One of the most well-worn tropes in Pacific salmon conservation and management circles is that of crossing a river on the backs of the fish. You hear it a lot, in different contexts (historical, ecological), adapted to different geographies: “Ah, in the days of yore,” some old timer will say, “you could walk across the [X] River on the backs of all the salmon, so great were those runs.” The salmon in question are usually Chinook or coho or sockeye, the lament being that their present-day runs are so puny that if one were to try to cross such a river on their backs — to say nothing of propping an entire industry — even the most optimistic yarn spinner would drown within a few feet of shore.
Left out of this lament is that there actually is a species of salmon whose runs these days might qualify for such tale telling. So robust is the species, in fact, that the North Pacific now has more salmon than it did a century ago. It’s just that the salmon are neither Chinook nor coho nor sockeye: they are pink.
Chinook salmon have a harder time finding food when the seas are full of pink salmon. Coho salmon tend to weigh less. Steelhead smolt survival rates drop. Seabirds find less food, they lay eggs later.
The pink salmon (Oncorhynchus gorbuscha) is sort of the also-ran of the Pacific salmon. In size it is the runt. Where the largest of the family, the Chinook or king salmon, might weigh up to fifty pounds when fully mature — and that’s still less than half of what the fabled June Hogs may have weighed — the pink tends to top out at a little over three pounds. Add to this its somewhat comic appearance. When male pink salmon return to spawn, they grow a distinct hump on their backs, giving the species its nickname: Humpy. Finally, for a family of such culinary renown, the pink salmon is generally not considered to be as tasty. “I guess it’s okay if you eat it right away out of the ocean,” says Greg Ruggerone, a fisheries scientist. “But if you store it overnight in the fridge the flesh gets mushy, and it doesn’t have a lot of flavor.”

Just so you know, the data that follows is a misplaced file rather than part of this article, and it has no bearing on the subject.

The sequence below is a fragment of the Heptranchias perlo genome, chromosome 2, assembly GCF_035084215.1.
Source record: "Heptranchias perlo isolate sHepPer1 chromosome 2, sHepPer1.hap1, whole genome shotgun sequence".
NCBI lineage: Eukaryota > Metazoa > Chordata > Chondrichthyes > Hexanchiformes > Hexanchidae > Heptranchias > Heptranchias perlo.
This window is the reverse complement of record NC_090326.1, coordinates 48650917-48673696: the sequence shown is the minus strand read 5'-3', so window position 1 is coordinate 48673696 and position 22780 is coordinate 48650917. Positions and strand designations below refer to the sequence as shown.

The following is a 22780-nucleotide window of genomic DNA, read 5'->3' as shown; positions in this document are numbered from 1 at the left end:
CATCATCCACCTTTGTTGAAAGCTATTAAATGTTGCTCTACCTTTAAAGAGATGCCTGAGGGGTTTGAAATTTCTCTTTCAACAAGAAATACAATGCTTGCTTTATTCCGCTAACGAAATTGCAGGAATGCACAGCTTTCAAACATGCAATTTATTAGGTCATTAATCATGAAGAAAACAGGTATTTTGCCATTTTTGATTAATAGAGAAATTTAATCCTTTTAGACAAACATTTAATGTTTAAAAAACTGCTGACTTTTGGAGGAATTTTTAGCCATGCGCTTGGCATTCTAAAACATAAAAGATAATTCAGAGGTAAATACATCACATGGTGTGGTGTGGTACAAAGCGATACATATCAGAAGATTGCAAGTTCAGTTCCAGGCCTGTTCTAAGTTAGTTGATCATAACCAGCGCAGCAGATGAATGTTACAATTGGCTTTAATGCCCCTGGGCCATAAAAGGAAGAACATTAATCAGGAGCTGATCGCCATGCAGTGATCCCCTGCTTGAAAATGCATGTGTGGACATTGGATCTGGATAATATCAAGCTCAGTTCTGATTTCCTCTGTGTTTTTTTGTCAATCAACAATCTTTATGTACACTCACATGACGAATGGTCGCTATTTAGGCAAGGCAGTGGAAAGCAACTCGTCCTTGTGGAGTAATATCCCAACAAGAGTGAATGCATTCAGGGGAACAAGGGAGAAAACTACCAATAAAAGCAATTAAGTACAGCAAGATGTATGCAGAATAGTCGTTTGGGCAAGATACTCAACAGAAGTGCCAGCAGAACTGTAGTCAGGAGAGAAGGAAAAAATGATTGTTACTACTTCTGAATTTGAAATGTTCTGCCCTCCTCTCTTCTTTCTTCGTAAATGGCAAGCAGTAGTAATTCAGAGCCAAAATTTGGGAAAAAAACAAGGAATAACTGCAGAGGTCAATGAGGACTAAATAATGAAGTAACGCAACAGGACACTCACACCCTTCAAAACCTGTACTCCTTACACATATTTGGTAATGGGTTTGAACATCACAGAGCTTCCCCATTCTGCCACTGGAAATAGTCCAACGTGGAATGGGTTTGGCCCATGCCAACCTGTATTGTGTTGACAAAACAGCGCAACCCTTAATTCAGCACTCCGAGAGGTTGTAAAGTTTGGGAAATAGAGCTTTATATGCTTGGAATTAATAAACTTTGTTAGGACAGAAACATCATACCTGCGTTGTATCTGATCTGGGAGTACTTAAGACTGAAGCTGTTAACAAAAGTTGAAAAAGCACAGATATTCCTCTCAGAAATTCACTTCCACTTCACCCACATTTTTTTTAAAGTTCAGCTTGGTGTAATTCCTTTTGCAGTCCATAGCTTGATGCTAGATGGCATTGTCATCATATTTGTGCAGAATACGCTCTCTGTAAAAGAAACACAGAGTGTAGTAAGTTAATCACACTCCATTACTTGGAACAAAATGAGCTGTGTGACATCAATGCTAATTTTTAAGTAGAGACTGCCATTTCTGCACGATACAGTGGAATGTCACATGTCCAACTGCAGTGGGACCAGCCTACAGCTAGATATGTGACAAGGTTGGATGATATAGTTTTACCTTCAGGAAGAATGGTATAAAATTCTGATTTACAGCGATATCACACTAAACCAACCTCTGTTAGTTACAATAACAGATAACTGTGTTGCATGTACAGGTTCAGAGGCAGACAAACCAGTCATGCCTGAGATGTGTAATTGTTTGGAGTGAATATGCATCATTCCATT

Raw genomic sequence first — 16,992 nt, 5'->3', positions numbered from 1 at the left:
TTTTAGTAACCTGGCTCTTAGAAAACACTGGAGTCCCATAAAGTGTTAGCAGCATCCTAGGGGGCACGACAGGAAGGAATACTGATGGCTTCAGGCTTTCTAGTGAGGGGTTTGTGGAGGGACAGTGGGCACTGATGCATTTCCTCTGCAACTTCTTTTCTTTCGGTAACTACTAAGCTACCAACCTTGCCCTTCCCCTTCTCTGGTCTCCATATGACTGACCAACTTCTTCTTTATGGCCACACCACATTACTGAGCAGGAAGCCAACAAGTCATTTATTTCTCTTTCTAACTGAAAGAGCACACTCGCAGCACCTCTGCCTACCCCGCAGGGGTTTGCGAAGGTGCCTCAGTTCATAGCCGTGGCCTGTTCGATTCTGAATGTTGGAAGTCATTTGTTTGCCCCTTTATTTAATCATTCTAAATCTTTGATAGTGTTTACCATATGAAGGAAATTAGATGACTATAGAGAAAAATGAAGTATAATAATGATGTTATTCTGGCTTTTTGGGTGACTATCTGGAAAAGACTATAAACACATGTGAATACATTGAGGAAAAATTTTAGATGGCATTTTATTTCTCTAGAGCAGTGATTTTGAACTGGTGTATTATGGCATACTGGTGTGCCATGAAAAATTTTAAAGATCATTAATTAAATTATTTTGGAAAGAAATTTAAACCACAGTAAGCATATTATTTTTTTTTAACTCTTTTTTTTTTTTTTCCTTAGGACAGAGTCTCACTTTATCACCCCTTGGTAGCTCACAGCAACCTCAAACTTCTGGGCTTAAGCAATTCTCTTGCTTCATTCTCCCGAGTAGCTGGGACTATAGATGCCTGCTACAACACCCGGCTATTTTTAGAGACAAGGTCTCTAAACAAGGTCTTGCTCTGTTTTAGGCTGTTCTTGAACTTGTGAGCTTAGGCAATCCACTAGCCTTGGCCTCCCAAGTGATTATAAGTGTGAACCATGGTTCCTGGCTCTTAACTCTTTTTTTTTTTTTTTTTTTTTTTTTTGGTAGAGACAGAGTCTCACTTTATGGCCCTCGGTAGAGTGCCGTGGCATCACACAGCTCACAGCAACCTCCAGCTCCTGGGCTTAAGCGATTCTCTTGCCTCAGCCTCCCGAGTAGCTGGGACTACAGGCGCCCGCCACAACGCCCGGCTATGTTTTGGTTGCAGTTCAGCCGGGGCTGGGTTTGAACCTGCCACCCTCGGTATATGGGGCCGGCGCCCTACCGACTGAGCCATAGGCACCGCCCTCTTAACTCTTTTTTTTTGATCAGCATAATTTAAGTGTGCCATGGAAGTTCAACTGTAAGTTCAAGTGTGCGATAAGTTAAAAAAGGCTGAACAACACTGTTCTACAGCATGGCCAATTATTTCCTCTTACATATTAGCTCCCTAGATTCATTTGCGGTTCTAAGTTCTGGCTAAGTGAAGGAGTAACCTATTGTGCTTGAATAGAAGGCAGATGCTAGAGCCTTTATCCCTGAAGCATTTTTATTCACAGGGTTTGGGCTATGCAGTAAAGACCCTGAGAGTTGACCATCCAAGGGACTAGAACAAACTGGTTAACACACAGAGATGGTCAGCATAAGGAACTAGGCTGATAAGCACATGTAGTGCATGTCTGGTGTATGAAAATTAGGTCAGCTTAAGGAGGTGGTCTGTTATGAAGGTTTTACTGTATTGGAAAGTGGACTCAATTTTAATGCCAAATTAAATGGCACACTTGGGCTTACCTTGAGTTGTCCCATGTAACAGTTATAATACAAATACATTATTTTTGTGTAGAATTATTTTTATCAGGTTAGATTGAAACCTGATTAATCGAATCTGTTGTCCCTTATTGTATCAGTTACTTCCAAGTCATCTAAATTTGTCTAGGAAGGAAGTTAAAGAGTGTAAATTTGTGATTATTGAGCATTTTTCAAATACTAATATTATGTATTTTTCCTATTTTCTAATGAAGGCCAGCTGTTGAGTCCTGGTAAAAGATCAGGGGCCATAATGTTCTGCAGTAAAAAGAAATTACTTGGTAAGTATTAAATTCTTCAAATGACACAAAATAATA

Ruggerone works with Natural Resource Consultants in Seattle. For decades, he has studied the pink salmon. He may not think much of its taste, but he has a healthy appreciation for the species’ ecological heft. For what the pink salmon lacks in flavor, it more than makes up for in number: It is by far the most abundant of all the Pacific salmon. Between 2005 and 2021, seven out of every ten salmon in the North Pacific were pinks. "In some years,” Ruggerone says, “pinks make up about 80% of all salmon and they are about 300 times more abundant than Chinook salmon.”
The other — or one other — remarkable thing about pink salmon is their pronounced biennial cycle. Unique among the salmonids, pink salmon are often twenty-five times more numerous in odd-numbered years than in even-numbered years. No one knows exactly why this is, although there are some informed speculations, but for Ruggerone and some colleagues, the phenomenon had all the makings of a large-scale natural experiment: Does it matter that an upper trophic-level species is predictably, intermittently, ridiculously abundant? Can you detect what you suspect the effects of that abundance might be in other marine species? And can those effects be both far-reaching and profound?